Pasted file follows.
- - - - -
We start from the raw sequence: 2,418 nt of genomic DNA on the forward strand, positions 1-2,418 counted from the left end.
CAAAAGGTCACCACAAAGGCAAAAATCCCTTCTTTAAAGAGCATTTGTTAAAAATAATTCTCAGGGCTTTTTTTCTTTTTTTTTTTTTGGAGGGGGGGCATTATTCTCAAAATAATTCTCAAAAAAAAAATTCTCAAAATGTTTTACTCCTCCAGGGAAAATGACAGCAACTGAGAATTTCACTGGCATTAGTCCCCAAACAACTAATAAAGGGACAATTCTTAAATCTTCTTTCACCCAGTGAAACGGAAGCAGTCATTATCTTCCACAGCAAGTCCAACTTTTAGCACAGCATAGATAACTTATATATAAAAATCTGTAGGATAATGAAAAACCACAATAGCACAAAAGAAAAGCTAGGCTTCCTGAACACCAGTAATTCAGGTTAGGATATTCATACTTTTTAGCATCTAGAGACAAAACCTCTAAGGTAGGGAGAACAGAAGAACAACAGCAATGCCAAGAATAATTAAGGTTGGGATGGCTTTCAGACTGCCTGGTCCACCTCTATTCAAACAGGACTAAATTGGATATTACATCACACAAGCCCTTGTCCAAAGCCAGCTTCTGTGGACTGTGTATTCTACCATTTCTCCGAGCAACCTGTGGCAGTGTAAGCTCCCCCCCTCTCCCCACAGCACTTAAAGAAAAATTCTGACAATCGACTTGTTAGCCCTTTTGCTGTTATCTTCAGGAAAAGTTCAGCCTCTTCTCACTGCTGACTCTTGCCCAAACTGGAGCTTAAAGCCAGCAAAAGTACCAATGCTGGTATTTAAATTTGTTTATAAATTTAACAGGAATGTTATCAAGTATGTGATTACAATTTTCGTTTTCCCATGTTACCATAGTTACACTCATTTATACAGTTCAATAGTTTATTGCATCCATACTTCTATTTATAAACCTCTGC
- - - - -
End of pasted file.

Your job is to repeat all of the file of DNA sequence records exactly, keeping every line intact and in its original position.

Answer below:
We start from the raw sequence: 2,418 nt of genomic DNA on the forward strand, positions 1-2,418 counted from the left end.
CAAAAGGTCACCACAAAGGCAAAAATCCCTTCTTTAAAGAGCATTTGTTAAAAATAATTCTCAGGGCTTTTTTTCTTTTTTTTTTTTTGGAGGGGGGGCATTATTCTCAAAATAATTCTCAAAAAAAAAATTCTCAAAATGTTTTACTCCTCCAGGGAAAATGACAGCAACTGAGAATTTCACTGGCATTAGTCCCCAAACAACTAATAAAGGGACAATTCTTAAATCTTCTTTCACCCAGTGAAACGGAAGCAGTCATTATCTTCCACAGCAAGTCCAACTTTTAGCACAGCATAGATAACTTATATATAAAAATCTGTAGGATAATGAAAAACCACAATAGCACAAAAGAAAAGCTAGGCTTCCTGAACACCAGTAATTCAGGTTAGGATATTCATACTTTTTAGCATCTAGAGACAAAACCTCTAAGGTAGGGAGAACAGAAGAACAACAGCAATGCCAAGAATAATTAAGGTTGGGATGGCTTTCAGACTGCCTGGTCCACCTCTATTCAAACAGGACTAAATTGGATATTACATCACACAAGCCCTTGTCCAAAGCCAGCTTCTGTGGACTGTGTATTCTACCATTTCTCCGAGCAACCTGTGGCAGTGTAAGCTCCCCCCCTCTCCCCACAGCACTTAAAGAAAAATTCTGACAATCGACTTGTTAGCCCTTTTGCTGTTATCTTCAGGAAAAGTTCAGCCTCTTCTCACTGCTGACTCTTGCCCAAACTGGAGCTTAAAGCCAGCAAAAGTACCAATGCTGGTATTTAAATTTGTTTATAAATTTAACAGGAATGTTATCAAGTATGTGATTACAATTTTCGTTTTCCCATGTTACCATAGTTACACTCATTTATACAGTTCAATAGTTTATTGCATCCATACTTCTATTTATAAACCTCTGC